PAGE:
Eagle Ray – An Extraordinary Sea Creature
Eagle ray is the most outstanding type of the cartilaginous fish in the world. When compared to other members of the same family, these species are contrastingly tranquil creatures. It is easily recognized by its coloration. It is usually black or bluish, with a lot of small and white spots. To feed it probes the sand with its snout to locate food items (clams, oysters, snails, worms, shrimp, octopus, squid, sea urchins and bony fishes).
Depth: 1 to 80m
Size: 5 meters in length; wingspan of up to 3 meters; 230 kilograms
Eagle Ray – Where to find them?
This large ray is distributed throughout the tropical zones of the Atlantic, Pacific and Indian oceans. It migrates seasonally outside these areas with the summertime warming of the waters. Large shoals, sometimes numbering hundreds of specimens have been seen . If you decide to come to Bacuit Bay, the sunrise dives are the best way to spot sea horses. Miniloc area is the best place to see them here.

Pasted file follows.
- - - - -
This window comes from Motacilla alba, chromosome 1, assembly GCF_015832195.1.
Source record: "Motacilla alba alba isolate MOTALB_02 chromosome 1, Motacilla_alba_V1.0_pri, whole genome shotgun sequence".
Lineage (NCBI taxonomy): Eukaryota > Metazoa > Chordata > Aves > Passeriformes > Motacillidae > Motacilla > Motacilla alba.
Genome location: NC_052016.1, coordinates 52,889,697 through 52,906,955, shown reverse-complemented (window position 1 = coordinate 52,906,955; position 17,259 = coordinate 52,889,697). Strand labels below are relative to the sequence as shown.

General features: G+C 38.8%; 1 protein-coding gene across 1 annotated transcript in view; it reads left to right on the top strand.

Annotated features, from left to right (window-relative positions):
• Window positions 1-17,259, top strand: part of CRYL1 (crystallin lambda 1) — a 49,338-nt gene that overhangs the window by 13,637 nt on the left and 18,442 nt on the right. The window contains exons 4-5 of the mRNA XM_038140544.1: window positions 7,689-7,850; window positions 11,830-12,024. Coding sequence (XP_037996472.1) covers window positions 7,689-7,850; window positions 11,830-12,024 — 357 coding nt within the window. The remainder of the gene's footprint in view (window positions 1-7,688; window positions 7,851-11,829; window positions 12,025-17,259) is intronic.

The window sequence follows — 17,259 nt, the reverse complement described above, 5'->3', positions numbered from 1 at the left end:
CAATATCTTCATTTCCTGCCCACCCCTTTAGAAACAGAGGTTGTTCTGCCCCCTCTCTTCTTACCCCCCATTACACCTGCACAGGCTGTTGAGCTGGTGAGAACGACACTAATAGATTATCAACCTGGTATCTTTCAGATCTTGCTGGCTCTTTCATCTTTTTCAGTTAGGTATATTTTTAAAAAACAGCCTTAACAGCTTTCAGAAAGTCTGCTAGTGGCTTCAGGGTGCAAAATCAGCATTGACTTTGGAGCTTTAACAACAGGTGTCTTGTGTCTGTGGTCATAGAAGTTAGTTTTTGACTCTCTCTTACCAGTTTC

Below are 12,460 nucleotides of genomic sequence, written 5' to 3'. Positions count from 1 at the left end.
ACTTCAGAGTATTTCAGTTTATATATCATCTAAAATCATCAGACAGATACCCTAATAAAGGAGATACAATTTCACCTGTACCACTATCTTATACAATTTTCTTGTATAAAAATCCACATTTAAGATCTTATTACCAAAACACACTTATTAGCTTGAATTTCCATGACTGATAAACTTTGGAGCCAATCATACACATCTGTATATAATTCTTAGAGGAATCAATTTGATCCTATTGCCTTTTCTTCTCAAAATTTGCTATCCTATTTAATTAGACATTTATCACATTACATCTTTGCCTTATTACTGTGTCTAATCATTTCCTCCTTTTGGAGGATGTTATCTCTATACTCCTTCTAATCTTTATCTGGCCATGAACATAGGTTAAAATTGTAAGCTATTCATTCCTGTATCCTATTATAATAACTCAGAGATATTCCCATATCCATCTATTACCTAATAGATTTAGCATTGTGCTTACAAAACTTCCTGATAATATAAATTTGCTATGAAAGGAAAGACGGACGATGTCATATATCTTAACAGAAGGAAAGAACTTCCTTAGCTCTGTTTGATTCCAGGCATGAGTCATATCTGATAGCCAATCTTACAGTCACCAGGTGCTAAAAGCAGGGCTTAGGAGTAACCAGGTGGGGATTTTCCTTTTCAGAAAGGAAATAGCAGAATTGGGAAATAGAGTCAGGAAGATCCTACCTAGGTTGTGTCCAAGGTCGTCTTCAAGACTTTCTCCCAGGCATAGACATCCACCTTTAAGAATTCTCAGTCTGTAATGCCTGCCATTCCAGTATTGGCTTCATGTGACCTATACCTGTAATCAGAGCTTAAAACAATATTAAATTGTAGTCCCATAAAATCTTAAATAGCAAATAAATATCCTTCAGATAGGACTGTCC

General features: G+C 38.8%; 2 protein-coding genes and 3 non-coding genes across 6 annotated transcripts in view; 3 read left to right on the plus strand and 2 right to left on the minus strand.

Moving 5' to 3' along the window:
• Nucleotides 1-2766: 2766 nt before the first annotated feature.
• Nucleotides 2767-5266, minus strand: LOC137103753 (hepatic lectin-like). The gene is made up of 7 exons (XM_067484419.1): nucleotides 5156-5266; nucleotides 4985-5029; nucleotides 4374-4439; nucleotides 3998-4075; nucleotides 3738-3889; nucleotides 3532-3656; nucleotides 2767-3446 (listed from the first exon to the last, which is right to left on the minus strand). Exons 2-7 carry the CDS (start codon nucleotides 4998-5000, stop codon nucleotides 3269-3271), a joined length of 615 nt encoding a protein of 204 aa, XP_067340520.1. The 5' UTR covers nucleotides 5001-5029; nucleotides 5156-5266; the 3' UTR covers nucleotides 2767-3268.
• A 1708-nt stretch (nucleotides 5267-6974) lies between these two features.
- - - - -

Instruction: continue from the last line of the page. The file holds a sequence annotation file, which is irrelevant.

It is often seen singly or in pairs, but occasionally large groups have been reported (it can be hundreds). The eagle ray is known to breach and there are isolated accounts of leaping eagle rays having accidentally landed in boats! It is usually shy and difficult to get close to underwater. Be careful! Although they generally will not get too close to humans, they can inflict serious wounds with their tails.
Eagle Ray – Are they threatened?
Spotted eagle rays are harvested in Mexico and Cuba, mostly as food. This fishing pressure, combined with their extremely low reproductive rate -after a gestation period of one year the mother ray will give birth to a maximum of four pups- make these rays a vulnerable species. But there is not enough information to determine how much danger they are in. The distribution, migration, feeding habits, growth rates and reproductive biology of spotted eagle rays are poorly defined.
Spotted Eagle Ray – Where Are They in El Nido?
Most of Eagle Ray sighting are around Miniloc island located in the center of Bacuit Bay.